An online meeting to publicize the reality of women's human rights in North Korea was held on the March 10th under the host of the North Korean Freedom Coalition (Chairperson Suzanne Scholte).

The meeting was originally sponsored by the United Nations Commission on the Status of Women and organized by the North Korea Freedom Coalition(NFKC), but it was replaced by online conferencing as the offline gathering was canceled due to the spread of the coronavirus.

The video conference featured Eiko Kawasaki, a victim of the repatriation project, and Shinae Oh, a North Korean defector, who reported the serious reality of women's human rights in North Korea.

Also among the participants were Ann Buwalda, a lawyer for NFKC; Greg Scarlatoiu, executive director of the Committee for Human Rights in North Korea (HRNK); and John Sifton, the Asia advocacy director at Human Rights Watch.

On the online conference, Greg Scarlatoiu said, "the current oppression of women in North Korea is a direct result of totalitarian politics."

"The current North Korea women only know the totalitarian regime and are thoroughly educated in it," adding, "The poor treatment of women in the North is the outcome of totalitarianism, the self-reliance ideology that has handed over for 70 years, and this is what makes it difficult for women in the North today."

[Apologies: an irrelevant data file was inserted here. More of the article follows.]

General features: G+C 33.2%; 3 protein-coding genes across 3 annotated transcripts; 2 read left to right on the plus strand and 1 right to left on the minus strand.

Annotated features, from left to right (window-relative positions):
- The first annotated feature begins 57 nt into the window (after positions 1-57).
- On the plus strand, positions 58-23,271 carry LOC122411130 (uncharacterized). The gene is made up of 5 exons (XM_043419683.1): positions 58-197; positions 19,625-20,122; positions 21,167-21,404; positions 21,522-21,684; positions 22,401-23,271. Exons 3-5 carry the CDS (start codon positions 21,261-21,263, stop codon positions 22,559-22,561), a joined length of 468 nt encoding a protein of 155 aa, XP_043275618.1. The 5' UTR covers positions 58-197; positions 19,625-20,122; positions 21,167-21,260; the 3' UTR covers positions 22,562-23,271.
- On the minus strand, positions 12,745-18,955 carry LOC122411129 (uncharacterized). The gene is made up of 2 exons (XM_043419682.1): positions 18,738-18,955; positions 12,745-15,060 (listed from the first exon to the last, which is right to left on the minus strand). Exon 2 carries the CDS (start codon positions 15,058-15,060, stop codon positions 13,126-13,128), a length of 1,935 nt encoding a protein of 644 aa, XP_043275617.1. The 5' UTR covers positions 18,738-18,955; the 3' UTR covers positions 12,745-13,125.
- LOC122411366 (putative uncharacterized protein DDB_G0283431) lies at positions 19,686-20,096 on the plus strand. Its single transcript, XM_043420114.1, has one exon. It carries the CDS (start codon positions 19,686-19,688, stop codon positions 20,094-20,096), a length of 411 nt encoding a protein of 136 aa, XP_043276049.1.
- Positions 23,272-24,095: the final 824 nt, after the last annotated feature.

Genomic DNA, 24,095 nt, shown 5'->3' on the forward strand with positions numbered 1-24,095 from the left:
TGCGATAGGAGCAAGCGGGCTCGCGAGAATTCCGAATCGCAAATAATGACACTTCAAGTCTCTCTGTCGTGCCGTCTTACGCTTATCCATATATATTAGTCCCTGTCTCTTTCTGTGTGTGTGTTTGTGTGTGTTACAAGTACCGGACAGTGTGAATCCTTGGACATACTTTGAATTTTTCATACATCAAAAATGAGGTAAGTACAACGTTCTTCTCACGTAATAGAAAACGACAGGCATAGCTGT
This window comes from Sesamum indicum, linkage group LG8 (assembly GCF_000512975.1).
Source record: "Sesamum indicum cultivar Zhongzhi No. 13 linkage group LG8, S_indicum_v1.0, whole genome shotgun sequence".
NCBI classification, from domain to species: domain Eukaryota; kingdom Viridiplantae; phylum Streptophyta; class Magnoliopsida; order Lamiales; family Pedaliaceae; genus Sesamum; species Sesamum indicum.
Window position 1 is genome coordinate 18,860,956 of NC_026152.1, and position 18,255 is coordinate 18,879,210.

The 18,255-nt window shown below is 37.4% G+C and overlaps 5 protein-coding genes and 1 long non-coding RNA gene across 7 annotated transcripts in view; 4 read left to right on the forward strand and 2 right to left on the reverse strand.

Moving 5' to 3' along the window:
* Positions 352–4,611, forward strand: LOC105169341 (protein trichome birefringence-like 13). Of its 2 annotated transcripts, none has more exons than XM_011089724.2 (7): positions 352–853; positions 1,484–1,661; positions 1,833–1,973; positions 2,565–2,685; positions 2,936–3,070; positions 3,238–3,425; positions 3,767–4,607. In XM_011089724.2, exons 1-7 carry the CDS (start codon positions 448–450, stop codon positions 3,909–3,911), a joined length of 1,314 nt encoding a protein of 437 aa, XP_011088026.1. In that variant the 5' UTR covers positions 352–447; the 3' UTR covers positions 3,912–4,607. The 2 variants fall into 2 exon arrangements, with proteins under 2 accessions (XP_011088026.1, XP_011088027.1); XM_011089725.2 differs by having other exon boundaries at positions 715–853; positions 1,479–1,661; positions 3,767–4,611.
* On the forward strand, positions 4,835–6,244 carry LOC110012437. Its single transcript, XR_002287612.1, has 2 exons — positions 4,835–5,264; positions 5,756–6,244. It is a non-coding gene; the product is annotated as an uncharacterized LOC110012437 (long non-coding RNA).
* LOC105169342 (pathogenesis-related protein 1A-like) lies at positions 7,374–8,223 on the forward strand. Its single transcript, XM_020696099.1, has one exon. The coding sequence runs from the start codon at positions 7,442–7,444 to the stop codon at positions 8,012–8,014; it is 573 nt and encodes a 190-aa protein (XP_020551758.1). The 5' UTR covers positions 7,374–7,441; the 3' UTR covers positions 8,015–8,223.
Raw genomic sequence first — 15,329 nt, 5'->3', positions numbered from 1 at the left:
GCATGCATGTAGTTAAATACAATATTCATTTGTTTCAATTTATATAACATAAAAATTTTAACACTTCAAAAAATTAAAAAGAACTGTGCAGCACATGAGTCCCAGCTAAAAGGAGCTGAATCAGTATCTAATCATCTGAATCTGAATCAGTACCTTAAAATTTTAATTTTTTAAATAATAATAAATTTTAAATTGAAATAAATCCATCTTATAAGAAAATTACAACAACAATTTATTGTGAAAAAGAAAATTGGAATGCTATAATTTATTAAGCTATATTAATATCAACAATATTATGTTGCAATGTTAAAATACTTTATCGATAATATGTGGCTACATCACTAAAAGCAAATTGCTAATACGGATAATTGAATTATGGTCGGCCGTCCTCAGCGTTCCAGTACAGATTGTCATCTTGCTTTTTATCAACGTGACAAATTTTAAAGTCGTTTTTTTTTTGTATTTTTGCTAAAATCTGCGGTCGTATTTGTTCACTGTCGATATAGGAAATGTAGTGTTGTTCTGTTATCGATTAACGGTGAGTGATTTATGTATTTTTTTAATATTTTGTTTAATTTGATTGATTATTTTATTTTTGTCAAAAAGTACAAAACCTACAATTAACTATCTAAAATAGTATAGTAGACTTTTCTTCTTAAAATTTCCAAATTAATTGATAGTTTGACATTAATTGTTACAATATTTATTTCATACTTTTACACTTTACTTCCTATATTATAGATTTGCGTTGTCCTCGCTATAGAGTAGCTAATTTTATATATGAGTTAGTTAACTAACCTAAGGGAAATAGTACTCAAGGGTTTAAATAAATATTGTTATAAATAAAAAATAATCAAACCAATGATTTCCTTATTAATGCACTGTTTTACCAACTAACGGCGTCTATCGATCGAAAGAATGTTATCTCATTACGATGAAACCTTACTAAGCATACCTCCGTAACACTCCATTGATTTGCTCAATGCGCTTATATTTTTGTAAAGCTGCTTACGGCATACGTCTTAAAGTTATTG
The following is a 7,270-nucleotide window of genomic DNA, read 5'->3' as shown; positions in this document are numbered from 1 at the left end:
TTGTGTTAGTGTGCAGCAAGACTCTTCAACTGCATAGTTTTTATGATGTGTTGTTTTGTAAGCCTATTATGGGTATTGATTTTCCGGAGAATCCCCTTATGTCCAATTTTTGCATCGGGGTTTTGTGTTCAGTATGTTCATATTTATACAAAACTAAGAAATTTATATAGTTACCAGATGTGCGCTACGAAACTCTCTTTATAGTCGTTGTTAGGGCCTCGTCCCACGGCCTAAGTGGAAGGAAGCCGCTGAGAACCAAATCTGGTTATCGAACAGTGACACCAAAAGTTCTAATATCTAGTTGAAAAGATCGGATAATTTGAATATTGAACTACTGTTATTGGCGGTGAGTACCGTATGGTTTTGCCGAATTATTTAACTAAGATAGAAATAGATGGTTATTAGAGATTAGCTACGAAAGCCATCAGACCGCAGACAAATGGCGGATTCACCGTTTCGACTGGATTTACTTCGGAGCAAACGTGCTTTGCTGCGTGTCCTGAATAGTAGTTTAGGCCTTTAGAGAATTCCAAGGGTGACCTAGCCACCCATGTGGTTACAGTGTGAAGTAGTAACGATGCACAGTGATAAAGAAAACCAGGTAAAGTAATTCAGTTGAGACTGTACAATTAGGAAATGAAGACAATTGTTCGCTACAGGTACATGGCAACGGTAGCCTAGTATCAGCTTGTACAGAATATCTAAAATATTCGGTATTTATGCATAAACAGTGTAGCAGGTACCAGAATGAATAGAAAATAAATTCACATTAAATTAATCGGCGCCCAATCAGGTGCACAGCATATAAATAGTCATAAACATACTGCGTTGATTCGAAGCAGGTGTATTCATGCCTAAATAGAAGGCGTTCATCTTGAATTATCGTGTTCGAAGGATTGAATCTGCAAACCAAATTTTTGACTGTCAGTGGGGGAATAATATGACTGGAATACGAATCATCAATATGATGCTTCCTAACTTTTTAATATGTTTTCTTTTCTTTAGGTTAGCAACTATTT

"The North Korean human rights issue has been degenerated due to political, military and security issues," Greg said.

"The negotiators in charge of that matter are those who are in a position to make a difference in the human rights of North Korea. We hope them to pay great attention to human rights when they are in the position of power and privilege," he also stressed.

Women and girls in North Korea are so oppressed and they have no way out, director John Sifton said, adding that the international community needs to recognize that women and girls in the North do not have the ability to overcome their environment. Their voices are completely silenced within the totalitarian regime," he pointed out.

John urged South Korea President, Moon Jae-in to have more interest in the North Korean Human Rights.

John said, "Not only us but many human rights activists have recently written to President Moon with deep disappointment. In particular, the repatriation of North Korean fishermen in November last year was very disappointing, he said, pointing out that South Korea is giving up its role amid the U.N.'s pressure on the North over human rights issues.

"In order to improve the human rights situation in North Korea, the international community should continue to expose human rights conditions and raise issues," said Ann Buwalda, a lawyer for the NFKC.

"We also need to actively inform the truth to North Koreans and what happens in the world until they get accurate information about the outside world."